“Luna” glitters in the Christmas lights and looks out from Morton Park on to English Bay. It’s hard not to like him at this festive season, but he comes to Vancouver with a sad history.
There are only 76 whales left for Luna to see, fewer than ever before. We all know that more Chinook and more ‘whale space’ could reverse the pending extinction, but Luna doesn’t show his sadness.
Instead, he lies on his belly, head in the sky, and flukes in the air. He looks just like he’s supposed to, maybe. In fact, the last time anyone saw that pose was in SeaWorld. Whales do it as a dazzling show-end stunt for large crowds. It’s an absolutely dramatic circus pose, but it’s become the normal look for media orca now.
Unfortunately, Luna is a lit-up circus animal looking out at his nearly extinct species.
He seems to forget the recent deaths of Chester, the ‘false killer whale’, at the Vancouver Aquarium (November 24, 2017). Daisy, the harbour porpoise, died there in June. Three other whales—two belugas—died there since August 2016.
It’s been an especially terrible year for orcas. The famous Tilikum—sire and grandsire of more than half the orca population in SeaWorld captivity, killed three people, and starred in the film ‘Blackfish” (2013)—died in SeaWorld, San Diego, in January 2017.
Closer to home, “Granny”, J2, was born about 1911 and died in late 2016.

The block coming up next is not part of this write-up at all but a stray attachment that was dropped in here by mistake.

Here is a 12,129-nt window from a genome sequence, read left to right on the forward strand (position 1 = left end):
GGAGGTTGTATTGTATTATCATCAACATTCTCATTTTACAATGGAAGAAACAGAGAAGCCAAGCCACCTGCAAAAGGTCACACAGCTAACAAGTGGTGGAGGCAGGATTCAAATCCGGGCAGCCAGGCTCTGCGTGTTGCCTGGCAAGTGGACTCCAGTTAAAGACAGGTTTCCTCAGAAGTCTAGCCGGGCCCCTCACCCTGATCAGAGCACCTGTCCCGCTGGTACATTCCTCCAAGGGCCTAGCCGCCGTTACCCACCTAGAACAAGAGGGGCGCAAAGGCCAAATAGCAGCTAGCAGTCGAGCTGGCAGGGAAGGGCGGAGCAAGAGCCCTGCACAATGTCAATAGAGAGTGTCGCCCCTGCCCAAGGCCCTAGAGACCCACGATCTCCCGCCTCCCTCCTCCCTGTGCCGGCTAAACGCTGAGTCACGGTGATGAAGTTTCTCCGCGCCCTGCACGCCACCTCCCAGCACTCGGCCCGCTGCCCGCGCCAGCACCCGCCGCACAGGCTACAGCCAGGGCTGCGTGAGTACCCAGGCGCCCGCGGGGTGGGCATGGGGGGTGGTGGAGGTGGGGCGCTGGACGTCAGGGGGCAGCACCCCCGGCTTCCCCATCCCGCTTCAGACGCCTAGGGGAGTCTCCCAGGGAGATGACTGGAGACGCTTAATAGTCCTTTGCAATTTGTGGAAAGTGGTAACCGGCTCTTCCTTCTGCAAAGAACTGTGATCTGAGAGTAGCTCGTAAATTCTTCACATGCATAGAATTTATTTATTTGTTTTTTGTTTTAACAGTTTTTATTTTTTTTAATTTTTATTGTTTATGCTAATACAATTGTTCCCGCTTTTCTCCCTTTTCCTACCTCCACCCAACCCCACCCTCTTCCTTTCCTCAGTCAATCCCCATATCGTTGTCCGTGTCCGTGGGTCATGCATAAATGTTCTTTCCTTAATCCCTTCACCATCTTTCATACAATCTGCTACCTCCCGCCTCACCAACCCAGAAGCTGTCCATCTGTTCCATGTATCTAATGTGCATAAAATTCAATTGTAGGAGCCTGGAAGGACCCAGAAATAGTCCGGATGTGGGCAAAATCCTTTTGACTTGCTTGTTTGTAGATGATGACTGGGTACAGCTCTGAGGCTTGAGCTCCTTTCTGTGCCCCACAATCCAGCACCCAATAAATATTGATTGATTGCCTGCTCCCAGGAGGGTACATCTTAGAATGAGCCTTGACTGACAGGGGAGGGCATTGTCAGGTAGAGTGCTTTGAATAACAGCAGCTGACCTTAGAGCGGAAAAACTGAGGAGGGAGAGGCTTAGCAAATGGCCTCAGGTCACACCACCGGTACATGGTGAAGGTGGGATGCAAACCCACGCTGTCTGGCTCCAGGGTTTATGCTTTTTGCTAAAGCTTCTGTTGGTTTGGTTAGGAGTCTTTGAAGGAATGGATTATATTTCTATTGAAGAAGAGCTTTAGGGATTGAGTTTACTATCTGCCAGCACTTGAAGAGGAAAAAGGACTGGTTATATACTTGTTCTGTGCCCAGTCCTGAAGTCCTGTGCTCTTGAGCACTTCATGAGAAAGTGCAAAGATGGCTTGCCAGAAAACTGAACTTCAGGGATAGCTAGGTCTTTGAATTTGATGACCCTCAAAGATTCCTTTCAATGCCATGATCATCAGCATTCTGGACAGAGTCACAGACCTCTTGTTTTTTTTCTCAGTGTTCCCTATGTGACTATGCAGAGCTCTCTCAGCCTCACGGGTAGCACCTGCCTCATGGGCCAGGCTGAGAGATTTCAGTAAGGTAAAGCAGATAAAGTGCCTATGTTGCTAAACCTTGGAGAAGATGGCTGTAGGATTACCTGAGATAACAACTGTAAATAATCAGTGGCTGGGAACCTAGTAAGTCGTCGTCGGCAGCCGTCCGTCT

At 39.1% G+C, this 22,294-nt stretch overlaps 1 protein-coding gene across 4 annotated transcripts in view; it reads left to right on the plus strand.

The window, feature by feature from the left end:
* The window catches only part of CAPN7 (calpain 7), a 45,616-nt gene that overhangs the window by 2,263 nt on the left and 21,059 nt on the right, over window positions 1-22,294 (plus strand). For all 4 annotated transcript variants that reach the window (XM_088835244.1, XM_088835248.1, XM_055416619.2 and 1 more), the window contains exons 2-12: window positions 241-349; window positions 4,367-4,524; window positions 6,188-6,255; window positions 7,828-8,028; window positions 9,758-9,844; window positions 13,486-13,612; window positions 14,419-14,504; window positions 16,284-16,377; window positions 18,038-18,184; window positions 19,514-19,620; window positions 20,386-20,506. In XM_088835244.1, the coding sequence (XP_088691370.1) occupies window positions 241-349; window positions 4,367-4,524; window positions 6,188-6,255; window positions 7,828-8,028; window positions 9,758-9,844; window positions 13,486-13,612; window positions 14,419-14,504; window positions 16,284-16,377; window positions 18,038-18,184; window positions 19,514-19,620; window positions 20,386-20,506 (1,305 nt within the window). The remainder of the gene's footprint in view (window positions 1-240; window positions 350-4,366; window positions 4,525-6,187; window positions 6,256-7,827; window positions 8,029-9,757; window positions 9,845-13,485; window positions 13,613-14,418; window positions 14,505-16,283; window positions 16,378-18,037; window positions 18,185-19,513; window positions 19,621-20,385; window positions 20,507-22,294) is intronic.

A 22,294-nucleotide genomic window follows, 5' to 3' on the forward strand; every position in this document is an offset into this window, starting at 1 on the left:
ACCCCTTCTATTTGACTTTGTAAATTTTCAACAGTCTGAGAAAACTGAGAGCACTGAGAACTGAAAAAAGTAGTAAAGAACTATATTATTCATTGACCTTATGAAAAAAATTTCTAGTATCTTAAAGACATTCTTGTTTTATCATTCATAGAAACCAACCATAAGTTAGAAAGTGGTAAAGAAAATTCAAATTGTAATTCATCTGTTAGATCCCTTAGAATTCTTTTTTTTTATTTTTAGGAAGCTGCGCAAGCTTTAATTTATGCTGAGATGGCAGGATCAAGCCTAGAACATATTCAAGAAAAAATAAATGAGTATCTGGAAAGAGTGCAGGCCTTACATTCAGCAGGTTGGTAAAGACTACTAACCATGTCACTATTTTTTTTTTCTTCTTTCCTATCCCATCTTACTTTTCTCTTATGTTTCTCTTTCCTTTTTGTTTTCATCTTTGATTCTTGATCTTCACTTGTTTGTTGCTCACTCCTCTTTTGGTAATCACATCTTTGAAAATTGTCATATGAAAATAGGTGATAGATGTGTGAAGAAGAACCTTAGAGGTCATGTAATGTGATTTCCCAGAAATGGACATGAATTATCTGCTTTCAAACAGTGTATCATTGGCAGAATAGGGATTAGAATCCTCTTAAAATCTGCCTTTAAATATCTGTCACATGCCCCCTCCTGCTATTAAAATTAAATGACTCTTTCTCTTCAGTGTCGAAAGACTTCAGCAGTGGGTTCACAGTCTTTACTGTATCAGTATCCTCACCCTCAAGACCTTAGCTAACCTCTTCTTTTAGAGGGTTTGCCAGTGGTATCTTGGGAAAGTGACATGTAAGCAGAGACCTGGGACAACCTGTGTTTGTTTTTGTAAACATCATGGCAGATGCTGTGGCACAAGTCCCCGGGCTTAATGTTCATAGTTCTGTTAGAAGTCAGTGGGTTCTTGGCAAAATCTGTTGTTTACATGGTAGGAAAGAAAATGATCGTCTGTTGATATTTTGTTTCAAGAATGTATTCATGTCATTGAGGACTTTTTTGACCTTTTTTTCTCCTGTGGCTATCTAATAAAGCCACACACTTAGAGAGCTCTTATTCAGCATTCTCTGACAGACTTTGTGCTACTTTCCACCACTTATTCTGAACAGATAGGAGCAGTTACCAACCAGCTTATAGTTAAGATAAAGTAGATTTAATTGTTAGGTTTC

This sparkling Luna even forgets his very own past. His namesake, the real Luna (L98), was a very young 6 year old, and too friendly with humans. He died in Nootka Sound (March 2006) when he got too close to the propeller of a tug.
On the other hand, Luna has lots of orca company on land, if not at sea. ‘Land Orcas’ are no surprise in Vancouver. Murals and statues are ubiquitous. Some are outstanding, many are not. Doug Copeland’s witty lego ‘Digital Orca’ breaches beside the Vancouver Convention Centre. Bill Reid’s “Chief of the Undersea World” embodies First Nations sensitivity as it leaps outside the Aquarium, ironid because of the many orca casualties. Other good works show an awareness of the animal and the predicament.
The ‘Land Orcas’ must be poor company for Luna. The Vancouver hockey team call themselves Canucks, but their logo is an aggressive orca. The jackets, toques, and scarves form migrating schools in streets, especially on game nights. Murals, both of orcas and humpbacks, swim around construction sites, factories, and schools. Rarely, small groups of actual orcas appear around Vancouver. When they do they are pursued by Whale Watch tours, which constantly disrupt feeding and ‘whale space’.
Maybe this Luna comes from somewhere else. She resembles a local orca, but she was designed by WK Illumination in Austria. The metal manufacturer is in Slovenia. Neither is close to the North Sea, or any other. There has been no acknowledged local participation. Perhaps the web is the ocean Luna first swam in and thus what she looks like. The West End Business Improvement Association and Lumiere Festival were the apparent progenitors.
Vancouver aquarium finally ended its 30 years of orca shows in 1996. It had decreased its cetacean holdings by 2017—but only when it was directed to do so by the Stanley Park Board. In a different climate even SeaWorld (San Diego) has eliminated its acrobatic aqua-circus.
Luna, the incandescent whale decoration on English Bay, is a strange creature in a strange place. She performs circus stunts from a SeaWorld past while gazing out at an ocean where a distantly related, but truly magnificent, species is quickly going extinct.